There’s no denying that it’s the year of the rear. From social media influencers and celeb bottom icons, Kim Kardashian, Jennifer Lopez and Nicki Minaj, the butt is back in a big way.
The number of Australian women having fat removed from other body parts and injected into their buttocks via a procedure known as the ‘Brazilian Butt Lift’ (BBL) has increased an estimated 26 per cent between 2015 and 2016. It’s among the fastest growing aesthetic procedures in the United States and increasingly popular around the world.
However, it doesn’t come without risks. Significantly higher complications appear to be associated with BBLs than with any other aesthetic surgical procedure and recent deaths have sparked an investigation. Amid these worrying reports, the US Aesthetic Surgery Education and Research Foundation (ASERF) formed a Task Force (of 11 surgeons, pathologists and statisticians) to investigate these risks and protect patients globally. ASERF issued a questionnaire to plastic surgeons worldwide inquiring about technical details that might impact the risk.
Why the increase?
The US ASERF reported the demand for the procedure ‘has increased dramatically over the last five years’. According to statistics from the American Society for Aesthetic Plastic Surgery (ASAPS), ‘core physicians’ (plastic surgeons, dermatologists and facial plastic surgeons) performed a whopping 18,487 of these procedures in 2015 compared to 7,382 in 2011. In addition, ‘as many as 25 per cent more are performed by non-core physicians’ – resulting in more than 23,000 procedures performed in the US last year.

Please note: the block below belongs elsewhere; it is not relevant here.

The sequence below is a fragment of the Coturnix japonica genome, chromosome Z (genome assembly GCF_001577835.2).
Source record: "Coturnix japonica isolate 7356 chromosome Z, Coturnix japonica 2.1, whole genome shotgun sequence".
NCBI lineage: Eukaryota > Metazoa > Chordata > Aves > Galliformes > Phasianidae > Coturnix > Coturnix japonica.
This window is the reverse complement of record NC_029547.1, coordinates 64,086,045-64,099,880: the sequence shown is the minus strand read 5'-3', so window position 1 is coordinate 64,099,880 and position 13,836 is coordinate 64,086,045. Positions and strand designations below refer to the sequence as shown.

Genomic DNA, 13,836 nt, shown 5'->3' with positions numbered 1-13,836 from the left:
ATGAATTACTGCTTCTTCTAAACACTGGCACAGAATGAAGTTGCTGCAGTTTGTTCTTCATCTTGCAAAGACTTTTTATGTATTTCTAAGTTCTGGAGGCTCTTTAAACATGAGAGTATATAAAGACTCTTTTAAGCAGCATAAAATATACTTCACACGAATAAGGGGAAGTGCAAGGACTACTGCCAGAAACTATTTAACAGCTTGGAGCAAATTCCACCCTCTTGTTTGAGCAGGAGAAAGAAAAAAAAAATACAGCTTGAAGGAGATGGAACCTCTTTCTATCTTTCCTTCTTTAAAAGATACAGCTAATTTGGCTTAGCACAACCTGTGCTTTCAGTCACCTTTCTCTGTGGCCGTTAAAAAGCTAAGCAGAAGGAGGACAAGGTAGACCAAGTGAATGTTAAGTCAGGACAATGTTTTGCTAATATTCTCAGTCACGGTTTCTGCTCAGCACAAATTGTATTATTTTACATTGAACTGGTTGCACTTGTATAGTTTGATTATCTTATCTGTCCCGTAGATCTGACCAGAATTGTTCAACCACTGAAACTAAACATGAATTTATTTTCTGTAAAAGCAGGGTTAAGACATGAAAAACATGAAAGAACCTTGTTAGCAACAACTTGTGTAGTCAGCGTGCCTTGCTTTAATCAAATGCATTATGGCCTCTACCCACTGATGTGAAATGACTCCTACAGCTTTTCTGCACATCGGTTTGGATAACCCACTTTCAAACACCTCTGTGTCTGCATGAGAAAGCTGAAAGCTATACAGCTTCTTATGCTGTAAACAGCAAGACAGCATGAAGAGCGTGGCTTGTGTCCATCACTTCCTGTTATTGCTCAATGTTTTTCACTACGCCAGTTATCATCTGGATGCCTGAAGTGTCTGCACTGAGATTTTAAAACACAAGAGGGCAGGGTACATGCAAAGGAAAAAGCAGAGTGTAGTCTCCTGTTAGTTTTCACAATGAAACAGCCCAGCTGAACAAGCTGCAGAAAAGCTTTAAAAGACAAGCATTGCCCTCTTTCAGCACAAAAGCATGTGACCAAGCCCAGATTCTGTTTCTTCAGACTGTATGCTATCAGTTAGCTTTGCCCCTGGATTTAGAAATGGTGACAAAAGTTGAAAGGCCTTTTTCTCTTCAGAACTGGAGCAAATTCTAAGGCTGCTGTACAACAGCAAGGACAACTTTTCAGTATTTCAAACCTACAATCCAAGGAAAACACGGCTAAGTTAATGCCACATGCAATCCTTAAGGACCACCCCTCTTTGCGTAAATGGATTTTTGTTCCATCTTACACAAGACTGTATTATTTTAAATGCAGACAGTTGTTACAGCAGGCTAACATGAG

The popular consumer website RealSelf.com reported that in 2015 there were 7.2 million visits to buttock augmentation pages – a 32 per cent increase from 2014. This number of visits was exceeded only by enquiries into breast augmentation. However, there have also been increasing reports about the potential risks involved – highlighted by international headlines which accompanied incidents such as the death of high-profile former Miss Argentina, Solange Magnano, at age 38, three days after surgery ‘following complications from a gluteoplasty procedure to enlarge her buttocks’.
Higher death rate ‘than any other aesthetic procedure’
The Task Force says, ‘Despite the growing popularity of gluteal fat grafting, significantly higher mortality rates appear to be associated with gluteal fat grafting than with any other aesthetic surgical procedure.’ The gluteal anatomy is unique by having large veins that drain directly into the largest vein in the body. The cannula (a tube inserted into the body) used for injection damages the wall of a vein and the fat injected near the vein can enter the vein. If fat enters those veins, it gets carried directly to the heart and lungs. This complication can be fatal.
So, what’s the rate of risk? The ASERF Task Force confirms it’s somewhere between 1:2,000 and 1:6,000 and as a result has introduced protocols to maximise patient safety and minimise risk of complications and death. The Task Force emphasised that ‘more research is necessary to increase the safety of this procedure’ and to ‘identify techniques that avoid catastrophic complications’.
It’s important for patients interested in BBL to understand the risk associated with this procedure, the rate of that risk, and to discuss it thoroughly with their surgeon. It has been suggested that further studies are needed to confirm findings of this limited study and to identify techniques that may improve the safety of gluteal fat grafting. Watch this space.